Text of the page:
Bitches Brew: Miles Davis and His Flavor of Jazz

On October 19th 2015

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When you start listening to jazz, if you’re completely unaware (if you’re like me), then you start with the ubiquitous Kind of Blue. It’s the standard that defined the standard, a master work, a relic of a style that has sadly — ironically — been relegated to the lifeless catacombs of shopping malls and elevators in many cases. It’s the music we listen to in-between things, while we’re waiting, without any real attention. And it’s a shame, because jazz, above all else, demands attention.

Miles Davis spent his whole life trying to make something new. Kind of Blue hums with a collaborative electricity that flows from John Coltrane to Bill Evans to Paul Chambers, and it’s as contained as it is free. It’s dark and it’s sultry and it’s smooth like velvet; it wraps you in this beat that slows your body, like smoke in through your lungs and out through your nostrils. It’s music that sounds familiar because you hear it imitated everywhere, on holding lines with cable companies, in adult films, in the melodies between the bridges of pop music. But Davis gave us something original with Kind of Blue, something that he’d been working towards his entire life. It’s more than electric: it’s the mother spark.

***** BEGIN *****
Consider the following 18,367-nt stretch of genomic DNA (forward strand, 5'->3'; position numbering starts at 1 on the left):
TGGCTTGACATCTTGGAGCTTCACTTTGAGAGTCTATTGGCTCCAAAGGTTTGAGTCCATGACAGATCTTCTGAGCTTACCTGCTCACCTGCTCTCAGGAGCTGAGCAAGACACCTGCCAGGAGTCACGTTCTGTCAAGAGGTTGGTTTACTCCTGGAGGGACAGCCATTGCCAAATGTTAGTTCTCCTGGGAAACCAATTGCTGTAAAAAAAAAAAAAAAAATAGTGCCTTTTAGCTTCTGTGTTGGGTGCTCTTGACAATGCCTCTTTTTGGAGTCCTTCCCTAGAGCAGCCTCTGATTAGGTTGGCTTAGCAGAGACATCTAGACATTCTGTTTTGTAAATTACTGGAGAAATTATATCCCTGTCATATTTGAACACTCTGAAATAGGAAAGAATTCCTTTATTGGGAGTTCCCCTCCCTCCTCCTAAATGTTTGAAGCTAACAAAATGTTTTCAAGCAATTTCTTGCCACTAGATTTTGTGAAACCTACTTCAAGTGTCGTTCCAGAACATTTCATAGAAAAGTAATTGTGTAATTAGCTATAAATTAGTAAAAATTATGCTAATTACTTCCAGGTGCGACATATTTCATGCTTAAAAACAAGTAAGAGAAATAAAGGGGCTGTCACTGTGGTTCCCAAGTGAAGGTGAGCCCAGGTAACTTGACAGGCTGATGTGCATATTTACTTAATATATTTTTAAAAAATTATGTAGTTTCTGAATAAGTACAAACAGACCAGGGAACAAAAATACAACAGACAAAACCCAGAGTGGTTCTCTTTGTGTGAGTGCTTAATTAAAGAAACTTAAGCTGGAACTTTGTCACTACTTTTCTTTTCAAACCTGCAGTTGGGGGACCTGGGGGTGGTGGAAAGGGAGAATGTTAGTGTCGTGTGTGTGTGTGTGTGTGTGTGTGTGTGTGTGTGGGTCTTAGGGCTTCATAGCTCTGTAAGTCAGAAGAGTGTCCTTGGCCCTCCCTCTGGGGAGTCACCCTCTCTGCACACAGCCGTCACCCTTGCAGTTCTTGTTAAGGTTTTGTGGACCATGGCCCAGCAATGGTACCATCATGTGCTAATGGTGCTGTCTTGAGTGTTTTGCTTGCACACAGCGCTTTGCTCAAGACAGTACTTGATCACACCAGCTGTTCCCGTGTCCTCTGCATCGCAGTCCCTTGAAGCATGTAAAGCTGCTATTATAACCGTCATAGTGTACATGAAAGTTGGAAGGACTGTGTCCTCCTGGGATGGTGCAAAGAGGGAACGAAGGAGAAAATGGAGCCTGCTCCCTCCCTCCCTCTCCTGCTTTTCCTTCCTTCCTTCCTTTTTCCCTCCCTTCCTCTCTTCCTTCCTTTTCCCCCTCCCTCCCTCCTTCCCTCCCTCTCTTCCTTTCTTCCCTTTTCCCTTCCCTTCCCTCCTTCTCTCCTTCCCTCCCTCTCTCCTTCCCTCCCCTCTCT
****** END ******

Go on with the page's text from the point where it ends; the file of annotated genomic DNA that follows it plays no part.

Davis grew up in a musical family and was classically trained. He worked hard from an early age to develop a style that was in direct contrast to the sounds of contemporary trumpet players. You hear this intense vibrato shake out of Louis Armstrong’s trumpet and then, almost defiantly, Davis pours out this smooth sound that’s brand-fucking-new. Because that’s what Davis always wanted to create: something new.

There’s this old story about Miles Davis and this French film and it’s the kind of thing that session musicians tell their kids when they put them to bed. It’s called Ascenseur pour l'échafaud, the story of a woman and her lover and their plot to kill her husband. The idea is that they’re going to make it look like a suicide but then the lover kind-of shits the bed and before you know it, it’s all gone wrong. Davis got a few Jazz players together and brought them into the studio and they all started playing and recording the soundtrackin real time as Ascenseurplayed in the room and—if you can believe it—Davis didn’t tell any of the musicians what was going on.